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A Step-Wise Approach to Acid-Base Status Interpretation

As with reading an electrocardiogram or a chest x-ray, it is important to use a system when reading arterial blood gases. Adhering to a system will allow you to identify the primary and compensatory process and any additional disorders that may be present.

A suggested step-wise approach for reading an arterial blood gas is as follows:

  • Examine the pH and comparing it to the normal range
  • Identify the primary process that led to the change in pH
  • Calculate the serum anion gap
  • Identify the compensatory process (if one is present)
  • Identify if any other disorders are present or there is a mixed acid-base process

Each of these steps is described below in greater detail. After working through these steps, you should be able to give a one- or two-sentence synopsis of the patient’s acid-base status such as "This patient has a primary respiratory acidosis with a compensatory metabolic alkalosis."

As you go through this process, try not to lose track of the clinical scenario that led to the blood gas being drawn in the first place. You will use the results and their interpretation to help you figure out what is going on with the patient. In addition, you should always ask if the results make sense in light of what you know about the patient’s case. If the results do not make sense, either your interpretation was wrong or there may be some additional processes at work that were not recognized on the initial analysis.

With that in mind, the main steps in interpreting an arterial blood gas in greater detail are presented below.

Step 1: Examine the pH and compare it to the normal range.

As noted above, if the pH is low, the patient has an acidemia. If the pH is above this range, the patient has an alkalemia. Be aware that patients can have mixed metabolic disorders (e.g., concurrent metabolic acidosis and alkalosis) that can give them a pH in the normal range. This will be discussed further below.

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Step 2: Determine the primary process that led to the change in the pH:

For a patient with a low pH (acidemia)

  • If the PCO2 is elevated (> 44), the primary process is a respiratory acidosis
  • If the HCO3- is low (< 22), the primary process is a metabolic acidosis

For a patient with a high pH (alkalemia)

  • If the PCO2 is low (< 36), the primary process is a respiratory alkalosis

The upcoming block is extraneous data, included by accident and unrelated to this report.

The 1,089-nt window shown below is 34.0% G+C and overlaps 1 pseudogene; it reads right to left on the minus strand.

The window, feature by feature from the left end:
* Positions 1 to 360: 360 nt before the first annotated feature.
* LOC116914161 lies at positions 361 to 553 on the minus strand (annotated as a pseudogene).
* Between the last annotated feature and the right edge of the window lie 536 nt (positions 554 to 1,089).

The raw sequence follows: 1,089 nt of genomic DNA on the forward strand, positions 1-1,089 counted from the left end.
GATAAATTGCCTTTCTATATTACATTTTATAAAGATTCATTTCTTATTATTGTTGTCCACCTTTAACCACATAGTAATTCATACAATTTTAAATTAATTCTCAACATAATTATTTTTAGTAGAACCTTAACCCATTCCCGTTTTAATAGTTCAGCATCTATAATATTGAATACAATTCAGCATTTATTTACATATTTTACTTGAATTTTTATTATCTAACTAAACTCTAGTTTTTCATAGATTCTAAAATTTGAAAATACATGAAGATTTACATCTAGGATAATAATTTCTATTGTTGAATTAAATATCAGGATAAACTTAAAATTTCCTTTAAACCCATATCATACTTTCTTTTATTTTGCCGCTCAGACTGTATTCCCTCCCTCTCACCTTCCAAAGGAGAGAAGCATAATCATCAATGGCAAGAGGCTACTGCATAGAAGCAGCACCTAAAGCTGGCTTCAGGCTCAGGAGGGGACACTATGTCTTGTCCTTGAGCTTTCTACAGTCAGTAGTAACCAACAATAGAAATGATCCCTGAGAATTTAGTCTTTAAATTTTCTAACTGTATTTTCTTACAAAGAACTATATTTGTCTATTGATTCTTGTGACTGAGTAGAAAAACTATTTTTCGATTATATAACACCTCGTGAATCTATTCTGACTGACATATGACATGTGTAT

• If the HCO3- is high (> 26), the primary process is a metabolic alkalosis.
    This framework is depicted in Figure 1.

Figure 1: identifying Primary Process

Some examples of how to work through this first step in the process›

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Step 3: Calculate the serum anion gap (SAG)

Serum Anion Gap (SAG) = Na+ - (Cl- + HCO3- )

You should use the bicarbonate from the chemistry panel for this calculation. If this value is elevated (> 12), the person is deemed to have an "elevated anion gap." This implies that the patient has a primary elevated serum anion gap metabolic acidosis regardless of what other abnormalities you identify or what else is happening with the pH and bicarbonate.  There must be an additional disorder because the body does not generate an anion gap in order to compensate for a primary respiratory disorder.

Be aware, however, that an elevated anion gap acidosis may not be the only primary process. For example, patients with salicylate intoxication may have a primary respiratory alkalosis and a concurrent primary elevated anion gap acidosis at the same time.

An example of how to work through this situation›

You should also note that the normal anion gap is affected by the patient's serum albumin level. As a general rule of thumb, the normal anion gap is roughly three times the albumin value. By way of example, for a patient with an albumin of 4.0, the normal anion gap would be 12. For a patient with chronic liver disease and an albumin of 2.0, the upper limit of normal for the anion gap would be 6. Other people propose that the ceiling value for a normal anion gap is reduced by 2.5 for every 1g/dL reduction in the plasma albumin concentration.

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< Previous: How the Data Are Presented | Next: Step 4: Identify the compensatory process (if one is present)

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